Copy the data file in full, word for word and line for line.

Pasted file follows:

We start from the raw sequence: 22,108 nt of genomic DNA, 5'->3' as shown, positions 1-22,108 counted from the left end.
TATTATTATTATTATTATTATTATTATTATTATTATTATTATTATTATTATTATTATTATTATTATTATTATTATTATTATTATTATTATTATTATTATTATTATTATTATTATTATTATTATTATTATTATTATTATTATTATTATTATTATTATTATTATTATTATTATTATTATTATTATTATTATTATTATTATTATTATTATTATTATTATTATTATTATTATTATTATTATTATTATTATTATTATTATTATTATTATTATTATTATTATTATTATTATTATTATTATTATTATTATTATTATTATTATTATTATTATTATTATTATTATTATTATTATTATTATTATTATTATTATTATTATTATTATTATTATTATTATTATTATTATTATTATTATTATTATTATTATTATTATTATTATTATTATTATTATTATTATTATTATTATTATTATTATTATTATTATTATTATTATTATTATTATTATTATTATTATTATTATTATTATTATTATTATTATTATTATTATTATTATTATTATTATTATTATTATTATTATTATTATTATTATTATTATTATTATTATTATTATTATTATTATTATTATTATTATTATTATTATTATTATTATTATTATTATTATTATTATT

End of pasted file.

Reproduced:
We start from the raw sequence: 22,108 nt of genomic DNA, 5'->3' as shown, positions 1-22,108 counted from the left end.
TATTATTATTATTATTATTATTATTATTATTATTATTATTATTATTATTATTATTATTATTATTATTATTATTATTATTATTATTATTATTATTATTATTATTATTATTATTATTATTATTATTATTATTATTATTATTATTATTATTATTATTATTATTATTATTATTATTATTATTATTATTATTATTATTATTATTATTATTATTATTATTATTATTATTATTATTATTATTATTATTATTATTATTATTATTATTATTATTATTATTATTATTATTATTATTATTATTATTATTATTATTATTATTATTATTATTATTATTATTATTATTATTATTATTATTATTATTATTATTATTATTATTATTATTATTATTATTATTATTATTATTATTATTATTATTATTATTATTATTATTATTATTATTATTATTATTATTATTATTATTATTATTATTATTATTATTATTATTATTATTATTATTATTATTATTATTATTATTATTATTATTATTATTATTATTATTATTATTATTATTATTATTATTATTATTATTATTATTATTATTATTATTATTATTATTATTATTATTATTATTATTATTATTATTATTATTATTATTATTATTATTATTATTATTATTATTATTATTATT